Alcohol Bill: PSFU urges Parliament to shift focus to addressing illicit alcohol

Alcohol Bill: PSFU urges Parliament to shift focus to addressing illicit alcohol
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Officials from the Private Sector Foundation (PSFU) have asked the Members of Parliament on Health and Trade Committee scrutinizing the Alcoholic Drinks Control Bill 2023 to shift focus to address the underlying challenge of illicit alcohol that not only affects the health of

consumers but also deprives the government of billions in taxes lost.

According to Dr. Julius Byaruhanga, the PSFU Director of Policy and Business Development, the Alcoholic Drinks Control Bill 2023 does not apply to the sale of native alcohol which presents a risk of increased illicit trade which is already about 65%.

“This is because most of the illicit alcohol is made under the guise of homebrew. The law here is counter-productive; it equally excludes by encouraging illicit (for home use). This bill extensively undermines the formal alcohol industry sector. There is an urgent need to regulate

illicit alcohol production and trade because of the health implications it has on the population,"Dr.Byaruhanga said.

He said that the formal sector is already regulated by the URA (Uganda Revenue Authority) for taxes, the UNBS (Uganda National Bureau of Standards) for quality purposes.

“The formal sector is further self-regulating. Earlier in 2023, the alcohol sector through the Uganda Alcohol Industry Association launched the responsible code of conduct.  The biggest challenge this country faces whether it is on health or otherwise is the sale of illicit alcoholic drinks. The private sector would appreciate it if this House legislated to control the sale of illicit alcohol.”

Section 14 of the Alcoholic Drinks Control Bill 2023 states that “A licensee shall not sell an alcoholic drink or native liquor before 17:00 hours and after 22:00 hours on working days, and 12:00 hours and after 00:00 hours on public holidays and weekends.

This provision according to Martin Maku, the Agribusiness Sector Coordinator at PSFU will lead to a loss of income to farmers who supply raw materials.

He said that brewers use sorghum, barley, cassava, and corn to manufacture alcoholic beverages.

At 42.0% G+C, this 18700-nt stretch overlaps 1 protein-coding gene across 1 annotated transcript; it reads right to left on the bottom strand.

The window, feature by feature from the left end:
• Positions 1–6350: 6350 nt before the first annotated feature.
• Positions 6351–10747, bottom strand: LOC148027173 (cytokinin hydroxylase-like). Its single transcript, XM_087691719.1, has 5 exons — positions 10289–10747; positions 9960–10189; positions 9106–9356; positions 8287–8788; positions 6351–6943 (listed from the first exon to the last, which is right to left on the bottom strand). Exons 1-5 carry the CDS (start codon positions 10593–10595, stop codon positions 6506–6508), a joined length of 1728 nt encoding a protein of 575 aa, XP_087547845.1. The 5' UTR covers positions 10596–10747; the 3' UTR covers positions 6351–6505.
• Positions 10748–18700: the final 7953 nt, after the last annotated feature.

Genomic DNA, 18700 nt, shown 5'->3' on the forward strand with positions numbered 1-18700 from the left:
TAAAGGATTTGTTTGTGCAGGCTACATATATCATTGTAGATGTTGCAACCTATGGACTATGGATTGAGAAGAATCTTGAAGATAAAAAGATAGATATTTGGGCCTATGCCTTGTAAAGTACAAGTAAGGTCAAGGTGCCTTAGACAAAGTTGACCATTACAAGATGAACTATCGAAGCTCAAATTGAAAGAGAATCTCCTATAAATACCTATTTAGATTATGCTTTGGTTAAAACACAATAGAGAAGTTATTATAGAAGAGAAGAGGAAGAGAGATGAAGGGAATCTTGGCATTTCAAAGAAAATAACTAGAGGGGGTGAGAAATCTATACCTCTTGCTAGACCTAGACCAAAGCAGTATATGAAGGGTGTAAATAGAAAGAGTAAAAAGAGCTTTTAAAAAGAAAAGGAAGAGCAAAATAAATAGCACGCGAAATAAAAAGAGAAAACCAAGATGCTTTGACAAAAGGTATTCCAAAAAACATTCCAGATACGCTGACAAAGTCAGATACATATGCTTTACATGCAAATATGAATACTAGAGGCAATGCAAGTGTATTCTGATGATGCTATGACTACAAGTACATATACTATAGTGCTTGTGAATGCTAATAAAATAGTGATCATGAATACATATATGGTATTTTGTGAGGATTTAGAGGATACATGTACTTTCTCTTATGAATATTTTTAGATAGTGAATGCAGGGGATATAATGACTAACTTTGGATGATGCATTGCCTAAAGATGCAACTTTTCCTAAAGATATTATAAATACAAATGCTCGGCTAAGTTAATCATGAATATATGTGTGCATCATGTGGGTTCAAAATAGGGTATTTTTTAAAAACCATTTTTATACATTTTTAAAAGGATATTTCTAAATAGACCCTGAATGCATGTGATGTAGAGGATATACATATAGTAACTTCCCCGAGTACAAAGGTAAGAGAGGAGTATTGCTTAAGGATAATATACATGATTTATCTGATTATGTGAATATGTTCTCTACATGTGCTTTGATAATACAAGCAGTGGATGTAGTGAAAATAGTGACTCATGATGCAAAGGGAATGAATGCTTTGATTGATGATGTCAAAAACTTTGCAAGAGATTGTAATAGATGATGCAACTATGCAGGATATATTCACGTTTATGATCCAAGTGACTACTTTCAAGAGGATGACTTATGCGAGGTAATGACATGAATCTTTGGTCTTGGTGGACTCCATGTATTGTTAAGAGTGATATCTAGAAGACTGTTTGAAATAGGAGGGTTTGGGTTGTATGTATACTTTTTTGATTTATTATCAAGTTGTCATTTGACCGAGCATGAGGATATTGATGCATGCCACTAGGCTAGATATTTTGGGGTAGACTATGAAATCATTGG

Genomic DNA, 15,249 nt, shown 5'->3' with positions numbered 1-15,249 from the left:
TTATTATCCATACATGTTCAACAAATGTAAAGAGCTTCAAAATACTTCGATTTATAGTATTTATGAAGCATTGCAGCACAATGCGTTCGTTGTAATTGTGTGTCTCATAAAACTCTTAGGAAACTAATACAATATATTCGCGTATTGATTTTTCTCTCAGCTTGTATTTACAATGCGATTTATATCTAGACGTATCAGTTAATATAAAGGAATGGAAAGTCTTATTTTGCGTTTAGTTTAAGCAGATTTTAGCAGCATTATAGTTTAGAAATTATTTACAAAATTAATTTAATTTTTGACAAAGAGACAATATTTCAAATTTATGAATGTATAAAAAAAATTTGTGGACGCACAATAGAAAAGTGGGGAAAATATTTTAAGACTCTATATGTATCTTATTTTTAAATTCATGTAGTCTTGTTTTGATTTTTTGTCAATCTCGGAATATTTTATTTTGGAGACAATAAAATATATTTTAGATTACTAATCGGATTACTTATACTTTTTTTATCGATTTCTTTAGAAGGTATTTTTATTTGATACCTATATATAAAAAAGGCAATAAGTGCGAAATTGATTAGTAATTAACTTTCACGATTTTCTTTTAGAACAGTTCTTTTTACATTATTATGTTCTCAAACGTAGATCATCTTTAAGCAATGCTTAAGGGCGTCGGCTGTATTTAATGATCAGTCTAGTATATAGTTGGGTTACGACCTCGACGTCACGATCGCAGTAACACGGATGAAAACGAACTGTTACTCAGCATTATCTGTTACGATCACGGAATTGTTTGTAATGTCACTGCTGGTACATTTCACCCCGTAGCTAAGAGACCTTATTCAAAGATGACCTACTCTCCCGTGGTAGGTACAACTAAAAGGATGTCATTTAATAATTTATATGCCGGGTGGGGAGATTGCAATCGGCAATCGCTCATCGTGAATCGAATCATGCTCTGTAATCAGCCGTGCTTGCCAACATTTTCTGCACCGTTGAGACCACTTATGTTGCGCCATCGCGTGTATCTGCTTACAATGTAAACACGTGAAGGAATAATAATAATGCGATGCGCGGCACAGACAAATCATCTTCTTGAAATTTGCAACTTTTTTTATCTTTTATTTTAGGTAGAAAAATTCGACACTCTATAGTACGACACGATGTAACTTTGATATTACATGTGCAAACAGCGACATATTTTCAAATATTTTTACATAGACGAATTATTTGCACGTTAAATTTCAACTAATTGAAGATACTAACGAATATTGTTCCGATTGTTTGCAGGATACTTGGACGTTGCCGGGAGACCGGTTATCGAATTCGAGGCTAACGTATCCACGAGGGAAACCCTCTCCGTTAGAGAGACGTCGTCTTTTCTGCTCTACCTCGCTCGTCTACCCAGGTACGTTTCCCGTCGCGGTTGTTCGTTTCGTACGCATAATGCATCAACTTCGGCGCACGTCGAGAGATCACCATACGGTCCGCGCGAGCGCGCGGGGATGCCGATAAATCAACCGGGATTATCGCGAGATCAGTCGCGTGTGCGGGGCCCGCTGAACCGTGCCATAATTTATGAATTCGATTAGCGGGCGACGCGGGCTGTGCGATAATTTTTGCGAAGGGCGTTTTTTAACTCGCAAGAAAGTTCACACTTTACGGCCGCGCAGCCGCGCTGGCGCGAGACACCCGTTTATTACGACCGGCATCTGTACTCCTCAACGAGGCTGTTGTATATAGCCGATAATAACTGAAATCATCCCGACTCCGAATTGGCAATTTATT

“The bill is an attack on the national treasury which earns over a trillion in taxes from alcohol. The sector contributes over 35% of the tax base. UAIA members are named among the top five taxpayers in Uganda.”

Charles Batambuze, the Vice Chairman National Culture Forum said the bill casts darkness and uncertainty over the prospects of the creative industry which currently employs over one million young people and contributes over 3% per annum to Uganda’s economy and influences the growth of other industries such as broadcasting, telecommunications, tourism and hospitality.

“The alcohol sector is the biggest single employer of artists and performs in indirect jobs that include brand ambassadors, models, advertising agents, visual artists, designers, and vixens. It also engages them indirectly through sponsorships of events, shows and festivals,” he stated.

He added that bars have continued to be instrumental in talent identification, nurturing, and development by creating and providing platforms for upcoming artists to practice and learn their art.

MPs’ views

Florence Andiru Nebanda, the MP Butaleja said there’s a need to strike a balance between health and the trade or  sale of alcohol.

She said the unregulated sale of alcohol risks it being accessed by underage children.

Mary Annet Nyakato, the Buyende District Woman MP wondered about what brewers are doing in helping sections of Ugandans that have been affected by overconsumption of alcohol.

She said that besides business, players in the alcohol industry should come up with ways of helping the affected people.

Tom Bright Amooti, the MP for Kyaka Central County in Kyegegwa District said there is no evidence that the mover of the bill Sarah Opendi (Tororo Woman MP) consulted line ministries such as trade.

He also said that the fact that the mover of the bill did not have the economic impact report makes the Alcoholic Drinks Control Bill 2023 dead on arrival.

“We need to protect our country but we do not need to victimize others. The issue of alcohol abuse should be addressed on a case-by-case basis, not the omnibus approach. The bill should be withdrawn."

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